Morgan Steckler, CEO of iTrustCapital, which offers an IRS-approved platform allowing investors to move money from their retirement accounts into cryptocurrency, finds these security measures well thought out. “The use of a hardware device on the server to protect the private keys and ensure the funds stay within a predetermined white list ecosystem is a good strategy that is scalable,” he says.
Liquid currently costs more than simply sending bitcoin. Investors pay 10-20 cents per transaction, compared to 5-10 cents using bitcoin’s current method. But Piscitello says the higher cost of sending L-BTC than simply sending bitcoin represents a worthwhile trade-off for the far faster transaction speed.
Piscitello also underscores that Liquid is not a scalability solution for cryptocurrency. While Liquid’s transaction speeds surpass those of bitcoin, Liquid’s overall capacity remains roughly equivalent to bitcoin’s. He adds, however that the same scalability solutions being developed for bitcoin, such as the Lightning Network, would also likely benefit Liquid.
Piscitello concedes that Liquid isn’t perfect. Its federated side chain process depends on a small group to authenticate a transaction and place it in the block chain. If five of the fifteen functionary businesses needed to validate a Liquid transaction were simultaneously off the internet, due to an electrical outage or a cyber attack, that transaction would be delayed. “Bitcoin can withstand a partial outage,” he says. “Liquid cannot.”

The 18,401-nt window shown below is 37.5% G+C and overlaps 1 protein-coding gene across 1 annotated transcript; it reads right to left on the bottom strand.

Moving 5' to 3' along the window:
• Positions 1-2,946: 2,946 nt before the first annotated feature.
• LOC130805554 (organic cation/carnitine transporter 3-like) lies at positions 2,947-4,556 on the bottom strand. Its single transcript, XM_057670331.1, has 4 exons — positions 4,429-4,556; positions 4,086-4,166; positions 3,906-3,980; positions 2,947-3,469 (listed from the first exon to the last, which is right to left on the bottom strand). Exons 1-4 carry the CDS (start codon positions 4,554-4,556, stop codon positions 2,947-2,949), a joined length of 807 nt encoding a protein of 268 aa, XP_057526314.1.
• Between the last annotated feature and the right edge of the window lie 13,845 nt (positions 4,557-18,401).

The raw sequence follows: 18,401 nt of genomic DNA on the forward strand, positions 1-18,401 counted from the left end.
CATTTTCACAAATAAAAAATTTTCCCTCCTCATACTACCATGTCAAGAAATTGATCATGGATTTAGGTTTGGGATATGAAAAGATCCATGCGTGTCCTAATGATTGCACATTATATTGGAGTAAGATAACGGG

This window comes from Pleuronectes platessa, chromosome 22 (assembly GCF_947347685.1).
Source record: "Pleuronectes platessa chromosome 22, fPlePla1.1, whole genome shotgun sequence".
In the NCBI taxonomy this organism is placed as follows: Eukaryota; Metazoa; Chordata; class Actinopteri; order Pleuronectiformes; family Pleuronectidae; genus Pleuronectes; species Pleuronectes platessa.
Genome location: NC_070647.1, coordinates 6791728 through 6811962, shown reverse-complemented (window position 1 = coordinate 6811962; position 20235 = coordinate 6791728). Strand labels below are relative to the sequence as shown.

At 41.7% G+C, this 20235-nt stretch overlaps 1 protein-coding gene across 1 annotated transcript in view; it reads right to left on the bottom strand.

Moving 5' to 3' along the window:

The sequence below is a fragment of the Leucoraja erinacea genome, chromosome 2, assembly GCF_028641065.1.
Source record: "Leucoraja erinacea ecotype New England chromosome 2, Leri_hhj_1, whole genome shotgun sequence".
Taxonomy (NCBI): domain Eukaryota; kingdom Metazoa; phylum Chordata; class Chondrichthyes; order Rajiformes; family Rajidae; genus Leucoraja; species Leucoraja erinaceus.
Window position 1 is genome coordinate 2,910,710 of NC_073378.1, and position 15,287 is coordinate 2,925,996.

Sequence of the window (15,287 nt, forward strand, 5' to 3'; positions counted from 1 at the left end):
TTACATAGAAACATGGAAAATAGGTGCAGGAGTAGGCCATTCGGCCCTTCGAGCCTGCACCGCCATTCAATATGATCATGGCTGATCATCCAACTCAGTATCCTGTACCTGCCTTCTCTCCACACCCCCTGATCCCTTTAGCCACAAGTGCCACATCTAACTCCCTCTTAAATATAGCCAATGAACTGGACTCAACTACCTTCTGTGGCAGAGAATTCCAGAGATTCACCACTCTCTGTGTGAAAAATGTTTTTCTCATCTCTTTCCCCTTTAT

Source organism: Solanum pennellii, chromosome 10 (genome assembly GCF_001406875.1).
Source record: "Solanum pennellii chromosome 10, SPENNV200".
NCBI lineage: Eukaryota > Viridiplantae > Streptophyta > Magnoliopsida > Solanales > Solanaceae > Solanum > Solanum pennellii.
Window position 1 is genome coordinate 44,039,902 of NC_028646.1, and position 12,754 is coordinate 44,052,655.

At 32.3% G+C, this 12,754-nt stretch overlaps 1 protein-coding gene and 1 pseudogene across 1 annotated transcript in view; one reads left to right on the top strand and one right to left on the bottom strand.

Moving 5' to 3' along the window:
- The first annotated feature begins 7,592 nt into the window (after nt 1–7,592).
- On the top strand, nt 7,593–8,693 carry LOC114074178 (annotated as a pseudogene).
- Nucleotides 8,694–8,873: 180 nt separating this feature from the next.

Are Financial Institutions Using Liquid?
Blockstream has currently signed up over twenty-three exchanges, financial institutions, brokers, and traders to use Liquid. The list includes Bitmex the second largest cryptocurrency exchange by reported volume, OKEx (ranked 5), and Bitfinex (ranked 13). Blockstream plans to expand to fifty firms and eventually, to several hundred. While a subset of participating businesses will serve as functionaries to authenticate and operate the network, Piscitello says the remainder will have the full benefits of the network without administrative obligations.